By the way, because of the weakened condition of the tree, you should remove any immature fruit you can find, both this year and next.
--
David E. Ross
Climate: California Mediterranean
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Will do, many tnx for information. <sigh> Wish me luck...
Is there anything I can do now other then weed and water it?
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On 5/24/2009 8:43 PM, Zootal wrote:

It's not too late to feed it. Lightly broadcast some generic lawn food under its branch spread, keeping the fertilizer away from the trunk itself.
One other problem afflicting peach trees is the flat-headed borer. This bores under the bark in the trunk and larger branches. The bark then blisters up and eventually peels away. While some sprays are recommended as preventatives, I've found them to be on;y partially effective. Borers have contributed to the decline of my own peach tree.
However, peach trees are not very long-lived, so the borers are not the only cause of my tree's decline. Commercial growers often remove and replace their trees after about 15 years. I decided to have mine removed as soon as the current crop has ripened and been eaten. I'll have the stump ground out in a way that allows me to plant a new peach tree in the same spot. That will be the third peach I've had in that location since I planted my first 35 years ago. I plant to investigate whether imidacloprid -- a systemic used as a soil drench -- would be effective against flat-headed borers and, if so, when to apply it.
(Note: Imidacloprid is a problem for bees in only two instances. It should not be used before flowering as it might make nectar toxic. Also during flowering, it should not be applied through irrigation systems where bees might drink. I would instead apply it as a drench that soaks into the soil within a minute or two, leaving nothing for the bees to drink. It is safe for use on food plants used by mammals, including humans.)
--
David E. Ross
Climate: California Mediterranean
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I still think you should take a couple of leaves and your pictures to the nearest reputable nursery, and see if they can figure out your problem.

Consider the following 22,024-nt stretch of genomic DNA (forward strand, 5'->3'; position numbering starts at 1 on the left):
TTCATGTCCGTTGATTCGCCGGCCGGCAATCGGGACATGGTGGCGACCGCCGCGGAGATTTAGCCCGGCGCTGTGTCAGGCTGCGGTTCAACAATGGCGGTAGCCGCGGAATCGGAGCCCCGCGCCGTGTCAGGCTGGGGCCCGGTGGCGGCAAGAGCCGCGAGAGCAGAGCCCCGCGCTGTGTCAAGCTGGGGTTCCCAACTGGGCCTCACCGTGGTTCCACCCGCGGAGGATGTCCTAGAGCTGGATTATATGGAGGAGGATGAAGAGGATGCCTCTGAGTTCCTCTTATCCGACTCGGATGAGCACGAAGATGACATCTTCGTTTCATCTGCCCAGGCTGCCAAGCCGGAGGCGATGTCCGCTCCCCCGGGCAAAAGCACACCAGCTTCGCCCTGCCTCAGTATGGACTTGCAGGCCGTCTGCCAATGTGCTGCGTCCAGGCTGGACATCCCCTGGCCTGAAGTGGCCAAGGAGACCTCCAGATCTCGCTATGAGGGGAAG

My peaches are the dwarf variety, and they rarely get pruned, and they do well. Maybe I'm just the exception.

I didn't find any information on peach hybrids. Peaches appear to br the result of standard selection for traits. Anyone have different information?
The dormant spray doesn't sound too scary. http://www.allwoodwork.com/tips/dormantoilspray.htm Dormant Oil Spray From GardenGuides.com Dormant oil is a nontoxic spray to control sucking and chewing insects in the egg stage before they can do any damage. Use dormant oil on trees, shrubs and evergreens in early spring while they are still dormant, before buds develop. You can buy the spray from any garden supply store or make your own from mineral oil and soap using the following recipe: 1 gallon mineral oil 1 pound oil-based soap 1/2 gallon water Combine all ingredients, boil, and mix very well. Dilute 1:20 with water and use immediately because the ingredients separate quickly. Spray on a day when the temperature is above 40 degrees and you are not expecting a freeze for at least 24 hours. Drench the branches of your shrubs and trees thoroughly - it's impossible to overdo it. For citrus trees, you should buy a special dormant oil from your garden supply store. Citrus leaves can be damaged by the film that remains on the leaves.